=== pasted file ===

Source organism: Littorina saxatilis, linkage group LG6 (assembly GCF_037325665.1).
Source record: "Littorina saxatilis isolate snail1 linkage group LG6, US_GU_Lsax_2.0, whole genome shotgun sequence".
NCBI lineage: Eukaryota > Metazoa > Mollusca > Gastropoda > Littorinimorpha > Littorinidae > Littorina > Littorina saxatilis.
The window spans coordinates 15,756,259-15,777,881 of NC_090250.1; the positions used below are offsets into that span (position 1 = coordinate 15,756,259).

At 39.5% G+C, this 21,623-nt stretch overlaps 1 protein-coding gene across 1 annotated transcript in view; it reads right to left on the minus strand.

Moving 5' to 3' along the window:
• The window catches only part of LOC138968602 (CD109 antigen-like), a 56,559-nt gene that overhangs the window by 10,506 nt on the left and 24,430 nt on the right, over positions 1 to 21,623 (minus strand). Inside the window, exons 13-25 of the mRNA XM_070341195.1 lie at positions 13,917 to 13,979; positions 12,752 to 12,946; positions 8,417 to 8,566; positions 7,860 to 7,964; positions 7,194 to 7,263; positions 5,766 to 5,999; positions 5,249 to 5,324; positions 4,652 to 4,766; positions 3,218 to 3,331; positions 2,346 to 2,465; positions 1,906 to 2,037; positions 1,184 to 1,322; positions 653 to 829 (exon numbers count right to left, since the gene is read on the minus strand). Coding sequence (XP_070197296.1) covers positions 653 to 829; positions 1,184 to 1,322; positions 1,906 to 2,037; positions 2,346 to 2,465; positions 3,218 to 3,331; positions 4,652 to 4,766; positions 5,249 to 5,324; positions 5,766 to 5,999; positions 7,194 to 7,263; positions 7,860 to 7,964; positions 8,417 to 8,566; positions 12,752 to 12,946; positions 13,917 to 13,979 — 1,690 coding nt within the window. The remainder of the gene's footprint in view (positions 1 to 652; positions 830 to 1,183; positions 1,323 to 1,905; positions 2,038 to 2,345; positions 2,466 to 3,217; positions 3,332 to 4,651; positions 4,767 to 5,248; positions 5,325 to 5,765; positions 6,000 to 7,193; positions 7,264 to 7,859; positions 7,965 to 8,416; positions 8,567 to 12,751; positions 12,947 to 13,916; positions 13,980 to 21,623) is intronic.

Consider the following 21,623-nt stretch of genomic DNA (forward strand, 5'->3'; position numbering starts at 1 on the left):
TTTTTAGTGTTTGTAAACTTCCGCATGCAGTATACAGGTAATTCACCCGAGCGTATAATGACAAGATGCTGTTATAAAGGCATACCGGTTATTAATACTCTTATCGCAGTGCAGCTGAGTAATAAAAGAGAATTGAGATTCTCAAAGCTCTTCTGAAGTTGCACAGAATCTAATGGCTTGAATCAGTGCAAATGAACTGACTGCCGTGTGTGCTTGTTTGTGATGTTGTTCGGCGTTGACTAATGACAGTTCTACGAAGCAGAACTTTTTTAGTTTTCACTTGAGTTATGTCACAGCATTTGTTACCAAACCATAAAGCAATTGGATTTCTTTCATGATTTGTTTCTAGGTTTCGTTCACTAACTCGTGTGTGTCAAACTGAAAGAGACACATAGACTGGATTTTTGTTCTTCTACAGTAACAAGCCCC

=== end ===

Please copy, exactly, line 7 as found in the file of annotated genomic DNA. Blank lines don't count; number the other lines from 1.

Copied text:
• The window catches only part of LOC138968602 (CD109 antigen-like), a 56,559-nt gene that overhangs the window by 10,506 nt on the left and 24,430 nt on the right, over positions 1 to 21,623 (minus strand). Inside the window, exons 13-25 of the mRNA XM_070341195.1 lie at positions 13,917 to 13,979; positions 12,752 to 12,946; positions 8,417 to 8,566; positions 7,860 to 7,964; positions 7,194 to 7,263; positions 5,766 to 5,999; positions 5,249 to 5,324; positions 4,652 to 4,766; positions 3,218 to 3,331; positions 2,346 to 2,465; positions 1,906 to 2,037; positions 1,184 to 1,322; positions 653 to 829 (exon numbers count right to left, since the gene is read on the minus strand). Coding sequence (XP_070197296.1) covers positions 653 to 829; positions 1,184 to 1,322; positions 1,906 to 2,037; positions 2,346 to 2,465; positions 3,218 to 3,331; positions 4,652 to 4,766; positions 5,249 to 5,324; positions 5,766 to 5,999; positions 7,194 to 7,263; positions 7,860 to 7,964; positions 8,417 to 8,566; positions 12,752 to 12,946; positions 13,917 to 13,979 — 1,690 coding nt within the window. The remainder of the gene's footprint in view (positions 1 to 652; positions 830 to 1,183; positions 1,323 to 1,905; positions 2,038 to 2,345; positions 2,466 to 3,217; positions 3,332 to 4,651; positions 4,767 to 5,248; positions 5,325 to 5,765; positions 6,000 to 7,193; positions 7,264 to 7,859; positions 7,965 to 8,416; positions 8,567 to 12,751; positions 12,947 to 13,916; positions 13,980 to 21,623) is intronic.